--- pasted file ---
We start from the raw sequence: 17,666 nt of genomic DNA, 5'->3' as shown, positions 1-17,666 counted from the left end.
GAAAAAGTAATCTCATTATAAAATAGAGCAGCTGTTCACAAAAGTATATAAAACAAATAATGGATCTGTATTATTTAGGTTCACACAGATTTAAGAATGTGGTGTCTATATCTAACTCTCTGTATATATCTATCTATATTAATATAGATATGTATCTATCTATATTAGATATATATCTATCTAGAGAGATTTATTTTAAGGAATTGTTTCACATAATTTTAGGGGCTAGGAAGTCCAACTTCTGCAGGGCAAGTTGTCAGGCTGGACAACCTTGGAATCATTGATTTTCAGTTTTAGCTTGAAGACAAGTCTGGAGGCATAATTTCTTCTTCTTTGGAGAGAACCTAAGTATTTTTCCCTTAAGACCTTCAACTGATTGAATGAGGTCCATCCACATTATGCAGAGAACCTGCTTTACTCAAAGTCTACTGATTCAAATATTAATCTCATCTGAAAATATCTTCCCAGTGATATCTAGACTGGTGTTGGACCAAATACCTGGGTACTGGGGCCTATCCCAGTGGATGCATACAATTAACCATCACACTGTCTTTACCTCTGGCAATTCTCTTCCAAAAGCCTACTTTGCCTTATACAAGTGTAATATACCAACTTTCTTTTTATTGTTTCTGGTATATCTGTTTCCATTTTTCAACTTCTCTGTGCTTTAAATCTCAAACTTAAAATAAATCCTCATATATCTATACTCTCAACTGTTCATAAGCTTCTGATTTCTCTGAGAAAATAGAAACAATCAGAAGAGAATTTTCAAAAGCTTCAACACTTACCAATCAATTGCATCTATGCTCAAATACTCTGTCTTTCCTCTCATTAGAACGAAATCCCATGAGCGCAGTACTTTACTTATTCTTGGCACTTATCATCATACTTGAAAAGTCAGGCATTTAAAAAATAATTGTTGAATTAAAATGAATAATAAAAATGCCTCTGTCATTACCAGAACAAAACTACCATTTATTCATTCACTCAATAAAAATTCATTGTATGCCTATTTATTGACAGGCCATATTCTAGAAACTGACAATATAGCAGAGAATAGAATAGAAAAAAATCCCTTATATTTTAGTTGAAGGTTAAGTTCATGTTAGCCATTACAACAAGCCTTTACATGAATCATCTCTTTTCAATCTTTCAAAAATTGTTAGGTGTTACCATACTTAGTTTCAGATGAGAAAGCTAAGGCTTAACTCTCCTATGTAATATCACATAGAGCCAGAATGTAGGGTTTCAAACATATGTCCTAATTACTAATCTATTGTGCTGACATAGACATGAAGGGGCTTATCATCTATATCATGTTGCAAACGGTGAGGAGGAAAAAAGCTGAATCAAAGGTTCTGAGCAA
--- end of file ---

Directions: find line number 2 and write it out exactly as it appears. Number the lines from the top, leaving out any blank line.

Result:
GAAAAAGTAATCTCATTATAAAATAGAGCAGCTGTTCACAAAAGTATATAAAACAAATAATGGATCTGTATTATTTAGGTTCACACAGATTTAAGAATGTGGTGTCTATATCTAACTCTCTGTATATATCTATCTATATTAATATAGATATGTATCTATCTATATTAGATATATATCTATCTAGAGAGATTTATTTTAAGGAATTGTTTCACATAATTTTAGGGGCTAGGAAGTCCAACTTCTGCAGGGCAAGTTGTCAGGCTGGACAACCTTGGAATCATTGATTTTCAGTTTTAGCTTGAAGACAAGTCTGGAGGCATAATTTCTTCTTCTTTGGAGAGAACCTAAGTATTTTTCCCTTAAGACCTTCAACTGATTGAATGAGGTCCATCCACATTATGCAGAGAACCTGCTTTACTCAAAGTCTACTGATTCAAATATTAATCTCATCTGAAAATATCTTCCCAGTGATATCTAGACTGGTGTTGGACCAAATACCTGGGTACTGGGGCCTATCCCAGTGGATGCATACAATTAACCATCACACTGTCTTTACCTCTGGCAATTCTCTTCCAAAAGCCTACTTTGCCTTATACAAGTGTAATATACCAACTTTCTTTTTATTGTTTCTGGTATATCTGTTTCCATTTTTCAACTTCTCTGTGCTTTAAATCTCAAACTTAAAATAAATCCTCATATATCTATACTCTCAACTGTTCATAAGCTTCTGATTTCTCTGAGAAAATAGAAACAATCAGAAGAGAATTTTCAAAAGCTTCAACACTTACCAATCAATTGCATCTATGCTCAAATACTCTGTCTTTCCTCTCATTAGAACGAAATCCCATGAGCGCAGTACTTTACTTATTCTTGGCACTTATCATCATACTTGAAAAGTCAGGCATTTAAAAAATAATTGTTGAATTAAAATGAATAATAAAAATGCCTCTGTCATTACCAGAACAAAACTACCATTTATTCATTCACTCAATAAAAATTCATTGTATGCCTATTTATTGACAGGCCATATTCTAGAAACTGACAATATAGCAGAGAATAGAATAGAAAAAAATCCCTTATATTTTAGTTGAAGGTTAAGTTCATGTTAGCCATTACAACAAGCCTTTACATGAATCATCTCTTTTCAATCTTTCAAAAATTGTTAGGTGTTACCATACTTAGTTTCAGATGAGAAAGCTAAGGCTTAACTCTCCTATGTAATATCACATAGAGCCAGAATGTAGGGTTTCAAACATATGTCCTAATTACTAATCTATTGTGCTGACATAGACATGAAGGGGCTTATCATCTATATCATGTTGCAAACGGTGAGGAGGAAAAAAGCTGAATCAAAGGTTCTGAGCAA